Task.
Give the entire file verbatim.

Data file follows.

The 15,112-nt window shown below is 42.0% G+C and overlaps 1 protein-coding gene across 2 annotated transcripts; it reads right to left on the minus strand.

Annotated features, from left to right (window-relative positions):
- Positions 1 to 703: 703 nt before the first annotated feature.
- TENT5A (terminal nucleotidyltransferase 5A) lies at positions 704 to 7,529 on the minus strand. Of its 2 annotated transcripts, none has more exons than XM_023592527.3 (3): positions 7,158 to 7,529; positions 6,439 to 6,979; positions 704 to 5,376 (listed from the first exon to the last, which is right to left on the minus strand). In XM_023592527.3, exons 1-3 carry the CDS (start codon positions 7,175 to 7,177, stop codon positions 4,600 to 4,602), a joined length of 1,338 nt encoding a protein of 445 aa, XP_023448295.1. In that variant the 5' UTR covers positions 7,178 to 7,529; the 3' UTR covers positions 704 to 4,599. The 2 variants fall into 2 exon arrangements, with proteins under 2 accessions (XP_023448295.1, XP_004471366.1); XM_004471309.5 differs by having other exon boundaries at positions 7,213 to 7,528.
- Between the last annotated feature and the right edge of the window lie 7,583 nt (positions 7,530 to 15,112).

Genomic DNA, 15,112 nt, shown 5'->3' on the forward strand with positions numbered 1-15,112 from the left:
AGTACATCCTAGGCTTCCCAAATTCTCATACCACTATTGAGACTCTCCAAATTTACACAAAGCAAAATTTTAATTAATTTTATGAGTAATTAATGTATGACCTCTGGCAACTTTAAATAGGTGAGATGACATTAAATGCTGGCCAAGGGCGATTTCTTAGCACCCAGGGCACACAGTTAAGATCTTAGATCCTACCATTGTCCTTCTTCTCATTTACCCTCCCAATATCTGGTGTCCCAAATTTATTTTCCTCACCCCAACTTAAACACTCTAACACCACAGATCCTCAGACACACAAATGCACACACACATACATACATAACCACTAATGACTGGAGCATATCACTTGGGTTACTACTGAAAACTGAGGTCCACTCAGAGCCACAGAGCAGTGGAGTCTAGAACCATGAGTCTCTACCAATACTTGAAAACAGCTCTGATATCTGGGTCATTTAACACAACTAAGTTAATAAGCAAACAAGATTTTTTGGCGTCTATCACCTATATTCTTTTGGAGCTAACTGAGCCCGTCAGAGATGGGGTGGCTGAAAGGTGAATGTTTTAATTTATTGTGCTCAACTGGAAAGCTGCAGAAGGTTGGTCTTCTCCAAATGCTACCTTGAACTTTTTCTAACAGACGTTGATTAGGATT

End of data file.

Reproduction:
The 15,112-nt window shown below is 42.0% G+C and overlaps 1 protein-coding gene across 2 annotated transcripts; it reads right to left on the minus strand.

Annotated features, from left to right (window-relative positions):
- Positions 1 to 703: 703 nt before the first annotated feature.
- TENT5A (terminal nucleotidyltransferase 5A) lies at positions 704 to 7,529 on the minus strand. Of its 2 annotated transcripts, none has more exons than XM_023592527.3 (3): positions 7,158 to 7,529; positions 6,439 to 6,979; positions 704 to 5,376 (listed from the first exon to the last, which is right to left on the minus strand). In XM_023592527.3, exons 1-3 carry the CDS (start codon positions 7,175 to 7,177, stop codon positions 4,600 to 4,602), a joined length of 1,338 nt encoding a protein of 445 aa, XP_023448295.1. In that variant the 5' UTR covers positions 7,178 to 7,529; the 3' UTR covers positions 704 to 4,599. The 2 variants fall into 2 exon arrangements, with proteins under 2 accessions (XP_023448295.1, XP_004471366.1); XM_004471309.5 differs by having other exon boundaries at positions 7,213 to 7,528.
- Between the last annotated feature and the right edge of the window lie 7,583 nt (positions 7,530 to 15,112).

Genomic DNA, 15,112 nt, shown 5'->3' on the forward strand with positions numbered 1-15,112 from the left:
AGTACATCCTAGGCTTCCCAAATTCTCATACCACTATTGAGACTCTCCAAATTTACACAAAGCAAAATTTTAATTAATTTTATGAGTAATTAATGTATGACCTCTGGCAACTTTAAATAGGTGAGATGACATTAAATGCTGGCCAAGGGCGATTTCTTAGCACCCAGGGCACACAGTTAAGATCTTAGATCCTACCATTGTCCTTCTTCTCATTTACCCTCCCAATATCTGGTGTCCCAAATTTATTTTCCTCACCCCAACTTAAACACTCTAACACCACAGATCCTCAGACACACAAATGCACACACACATACATACATAACCACTAATGACTGGAGCATATCACTTGGGTTACTACTGAAAACTGAGGTCCACTCAGAGCCACAGAGCAGTGGAGTCTAGAACCATGAGTCTCTACCAATACTTGAAAACAGCTCTGATATCTGGGTCATTTAACACAACTAAGTTAATAAGCAAACAAGATTTTTTGGCGTCTATCACCTATATTCTTTTGGAGCTAACTGAGCCCGTCAGAGATGGGGTGGCTGAAAGGTGAATGTTTTAATTTATTGTGCTCAACTGGAAAGCTGCAGAAGGTTGGTCTTCTCCAAATGCTACCTTGAACTTTTTCTAACAGACGTTGATTAGGATT